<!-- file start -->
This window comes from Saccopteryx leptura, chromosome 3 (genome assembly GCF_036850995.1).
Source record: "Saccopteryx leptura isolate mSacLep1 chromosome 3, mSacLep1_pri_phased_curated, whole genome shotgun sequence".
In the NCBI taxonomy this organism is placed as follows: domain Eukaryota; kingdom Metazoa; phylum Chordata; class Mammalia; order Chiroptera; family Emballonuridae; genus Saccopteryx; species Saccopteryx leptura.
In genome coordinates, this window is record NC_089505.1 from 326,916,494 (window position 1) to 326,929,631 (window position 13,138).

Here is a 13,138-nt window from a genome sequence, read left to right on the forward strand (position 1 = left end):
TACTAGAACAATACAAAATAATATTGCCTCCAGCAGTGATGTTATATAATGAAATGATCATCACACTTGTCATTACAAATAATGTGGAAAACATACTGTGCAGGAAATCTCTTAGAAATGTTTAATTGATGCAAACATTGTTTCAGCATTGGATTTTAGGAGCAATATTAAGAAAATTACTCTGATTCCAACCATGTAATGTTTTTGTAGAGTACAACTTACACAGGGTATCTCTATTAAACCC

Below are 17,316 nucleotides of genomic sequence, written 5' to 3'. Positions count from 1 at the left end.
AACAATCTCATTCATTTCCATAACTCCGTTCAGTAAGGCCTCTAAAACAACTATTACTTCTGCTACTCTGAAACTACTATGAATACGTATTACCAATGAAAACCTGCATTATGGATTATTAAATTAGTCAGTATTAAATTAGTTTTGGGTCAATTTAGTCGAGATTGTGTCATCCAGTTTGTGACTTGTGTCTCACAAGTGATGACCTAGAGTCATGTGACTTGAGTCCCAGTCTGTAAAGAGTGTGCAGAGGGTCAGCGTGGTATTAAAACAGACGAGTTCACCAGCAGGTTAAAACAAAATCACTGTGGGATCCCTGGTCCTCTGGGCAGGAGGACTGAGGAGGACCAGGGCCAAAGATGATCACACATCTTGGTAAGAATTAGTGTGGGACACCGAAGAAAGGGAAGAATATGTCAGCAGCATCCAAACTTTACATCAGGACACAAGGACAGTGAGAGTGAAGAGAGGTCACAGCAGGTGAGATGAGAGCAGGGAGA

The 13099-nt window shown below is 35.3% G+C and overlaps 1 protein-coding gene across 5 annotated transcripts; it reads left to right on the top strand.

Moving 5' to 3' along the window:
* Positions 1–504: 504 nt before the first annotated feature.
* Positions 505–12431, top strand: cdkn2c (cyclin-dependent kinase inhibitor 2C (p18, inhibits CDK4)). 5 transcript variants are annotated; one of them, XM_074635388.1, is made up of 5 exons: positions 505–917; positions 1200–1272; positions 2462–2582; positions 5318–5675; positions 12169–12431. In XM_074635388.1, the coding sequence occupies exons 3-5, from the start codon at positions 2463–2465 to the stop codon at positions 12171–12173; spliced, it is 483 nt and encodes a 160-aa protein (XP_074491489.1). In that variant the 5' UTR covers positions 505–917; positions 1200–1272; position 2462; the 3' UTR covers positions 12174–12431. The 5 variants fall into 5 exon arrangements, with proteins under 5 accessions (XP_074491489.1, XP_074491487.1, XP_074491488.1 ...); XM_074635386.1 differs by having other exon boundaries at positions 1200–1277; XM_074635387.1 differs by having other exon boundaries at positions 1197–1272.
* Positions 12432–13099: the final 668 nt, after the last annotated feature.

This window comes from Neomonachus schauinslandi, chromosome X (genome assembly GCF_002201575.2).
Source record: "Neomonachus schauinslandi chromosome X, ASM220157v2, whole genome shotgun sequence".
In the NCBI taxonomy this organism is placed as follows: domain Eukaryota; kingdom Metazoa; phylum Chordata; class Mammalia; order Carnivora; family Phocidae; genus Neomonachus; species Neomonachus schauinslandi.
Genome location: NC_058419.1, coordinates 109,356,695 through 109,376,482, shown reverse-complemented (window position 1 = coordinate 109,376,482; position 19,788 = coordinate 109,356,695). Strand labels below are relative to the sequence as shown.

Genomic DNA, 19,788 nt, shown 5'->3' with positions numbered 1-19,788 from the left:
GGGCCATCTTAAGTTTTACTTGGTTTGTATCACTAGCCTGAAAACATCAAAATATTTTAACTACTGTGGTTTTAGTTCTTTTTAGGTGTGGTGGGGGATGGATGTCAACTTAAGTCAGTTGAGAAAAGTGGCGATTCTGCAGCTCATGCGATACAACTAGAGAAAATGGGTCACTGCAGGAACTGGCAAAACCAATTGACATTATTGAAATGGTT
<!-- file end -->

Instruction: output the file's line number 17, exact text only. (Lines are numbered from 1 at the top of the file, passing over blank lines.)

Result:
Genome location: NC_058419.1, coordinates 109,356,695 through 109,376,482, shown reverse-complemented (window position 1 = coordinate 109,376,482; position 19,788 = coordinate 109,356,695). Strand labels below are relative to the sequence as shown.